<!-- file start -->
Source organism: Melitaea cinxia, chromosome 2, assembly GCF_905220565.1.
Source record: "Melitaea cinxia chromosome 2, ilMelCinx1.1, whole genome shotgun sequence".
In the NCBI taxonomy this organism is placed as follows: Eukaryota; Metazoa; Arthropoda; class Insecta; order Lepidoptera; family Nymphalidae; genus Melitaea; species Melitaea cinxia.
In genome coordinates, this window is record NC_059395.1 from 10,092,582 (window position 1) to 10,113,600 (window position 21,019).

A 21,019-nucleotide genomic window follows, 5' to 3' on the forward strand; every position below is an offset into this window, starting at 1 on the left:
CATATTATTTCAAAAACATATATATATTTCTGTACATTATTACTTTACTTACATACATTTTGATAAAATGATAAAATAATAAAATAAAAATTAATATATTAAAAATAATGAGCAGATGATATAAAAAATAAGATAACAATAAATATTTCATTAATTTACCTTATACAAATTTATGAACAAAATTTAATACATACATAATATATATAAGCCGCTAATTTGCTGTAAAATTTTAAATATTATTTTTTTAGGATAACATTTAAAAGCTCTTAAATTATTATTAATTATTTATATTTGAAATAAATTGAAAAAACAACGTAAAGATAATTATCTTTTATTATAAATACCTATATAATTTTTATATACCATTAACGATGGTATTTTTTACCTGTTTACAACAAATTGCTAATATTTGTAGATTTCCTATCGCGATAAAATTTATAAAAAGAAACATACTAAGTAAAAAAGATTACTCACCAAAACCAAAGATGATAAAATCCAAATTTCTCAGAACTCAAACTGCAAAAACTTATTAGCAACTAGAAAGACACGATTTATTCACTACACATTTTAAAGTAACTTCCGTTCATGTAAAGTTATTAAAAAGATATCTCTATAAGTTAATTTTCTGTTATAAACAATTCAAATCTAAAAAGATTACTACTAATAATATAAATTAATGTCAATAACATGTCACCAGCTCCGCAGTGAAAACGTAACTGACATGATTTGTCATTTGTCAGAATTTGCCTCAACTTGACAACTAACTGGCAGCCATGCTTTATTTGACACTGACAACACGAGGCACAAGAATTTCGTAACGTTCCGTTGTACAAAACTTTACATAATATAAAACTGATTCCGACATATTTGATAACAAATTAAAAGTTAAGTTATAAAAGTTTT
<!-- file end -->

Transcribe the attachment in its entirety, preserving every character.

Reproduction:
Source organism: Melitaea cinxia, chromosome 2, assembly GCF_905220565.1.
Source record: "Melitaea cinxia chromosome 2, ilMelCinx1.1, whole genome shotgun sequence".
In the NCBI taxonomy this organism is placed as follows: Eukaryota; Metazoa; Arthropoda; class Insecta; order Lepidoptera; family Nymphalidae; genus Melitaea; species Melitaea cinxia.
In genome coordinates, this window is record NC_059395.1 from 10,092,582 (window position 1) to 10,113,600 (window position 21,019).

A 21,019-nucleotide genomic window follows, 5' to 3' on the forward strand; every position below is an offset into this window, starting at 1 on the left:
CATATTATTTCAAAAACATATATATATTTCTGTACATTATTACTTTACTTACATACATTTTGATAAAATGATAAAATAATAAAATAAAAATTAATATATTAAAAATAATGAGCAGATGATATAAAAAATAAGATAACAATAAATATTTCATTAATTTACCTTATACAAATTTATGAACAAAATTTAATACATACATAATATATATAAGCCGCTAATTTGCTGTAAAATTTTAAATATTATTTTTTTAGGATAACATTTAAAAGCTCTTAAATTATTATTAATTATTTATATTTGAAATAAATTGAAAAAACAACGTAAAGATAATTATCTTTTATTATAAATACCTATATAATTTTTATATACCATTAACGATGGTATTTTTTACCTGTTTACAACAAATTGCTAATATTTGTAGATTTCCTATCGCGATAAAATTTATAAAAAGAAACATACTAAGTAAAAAAGATTACTCACCAAAACCAAAGATGATAAAATCCAAATTTCTCAGAACTCAAACTGCAAAAACTTATTAGCAACTAGAAAGACACGATTTATTCACTACACATTTTAAAGTAACTTCCGTTCATGTAAAGTTATTAAAAAGATATCTCTATAAGTTAATTTTCTGTTATAAACAATTCAAATCTAAAAAGATTACTACTAATAATATAAATTAATGTCAATAACATGTCACCAGCTCCGCAGTGAAAACGTAACTGACATGATTTGTCATTTGTCAGAATTTGCCTCAACTTGACAACTAACTGGCAGCCATGCTTTATTTGACACTGACAACACGAGGCACAAGAATTTCGTAACGTTCCGTTGTACAAAACTTTACATAATATAAAACTGATTCCGACATATTTGATAACAAATTAAAAGTTAAGTTATAAAAGTTTT